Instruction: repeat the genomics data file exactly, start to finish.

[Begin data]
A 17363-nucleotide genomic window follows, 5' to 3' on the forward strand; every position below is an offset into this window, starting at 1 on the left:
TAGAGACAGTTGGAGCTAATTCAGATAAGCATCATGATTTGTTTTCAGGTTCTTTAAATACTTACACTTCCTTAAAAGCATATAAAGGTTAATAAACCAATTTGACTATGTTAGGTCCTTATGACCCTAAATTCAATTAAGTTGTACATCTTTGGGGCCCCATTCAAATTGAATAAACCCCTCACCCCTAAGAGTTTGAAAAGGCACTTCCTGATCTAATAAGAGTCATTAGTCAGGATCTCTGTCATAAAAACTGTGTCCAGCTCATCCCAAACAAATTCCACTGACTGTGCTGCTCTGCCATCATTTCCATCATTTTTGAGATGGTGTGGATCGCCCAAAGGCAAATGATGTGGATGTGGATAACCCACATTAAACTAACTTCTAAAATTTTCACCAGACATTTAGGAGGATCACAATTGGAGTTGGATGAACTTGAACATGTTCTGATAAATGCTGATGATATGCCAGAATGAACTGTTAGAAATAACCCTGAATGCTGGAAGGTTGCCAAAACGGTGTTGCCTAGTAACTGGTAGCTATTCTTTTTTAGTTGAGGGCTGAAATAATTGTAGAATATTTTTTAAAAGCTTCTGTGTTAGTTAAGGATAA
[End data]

A 17363-nucleotide genomic window follows, 5' to 3' on the forward strand; every position below is an offset into this window, starting at 1 on the left:
TAGAGACAGTTGGAGCTAATTCAGATAAGCATCATGATTTGTTTTCAGGTTCTTTAAATACTTACACTTCCTTAAAAGCATATAAAGGTTAATAAACCAATTTGACTATGTTAGGTCCTTATGACCCTAAATTCAATTAAGTTGTACATCTTTGGGGCCCCATTCAAATTGAATAAACCCCTCACCCCTAAGAGTTTGAAAAGGCACTTCCTGATCTAATAAGAGTCATTAGTCAGGATCTCTGTCATAAAAACTGTGTCCAGCTCATCCCAAACAAATTCCACTGACTGTGCTGCTCTGCCATCATTTCCATCATTTTTGAGATGGTGTGGATCGCCCAAAGGCAAATGATGTGGATGTGGATAACCCACATTAAACTAACTTCTAAAATTTTCACCAGACATTTAGGAGGATCACAATTGGAGTTGGATGAACTTGAACATGTTCTGATAAATGCTGATGATATGCCAGAATGAACTGTTAGAAATAACCCTGAATGCTGGAAGGTTGCCAAAACGGTGTTGCCTAGTAACTGGTAGCTATTCTTTTTTAGTTGAGGGCTGAAATAATTGTAGAATATTTTTTAAAAGCTTCTGTGTTAGTTAAGGATAA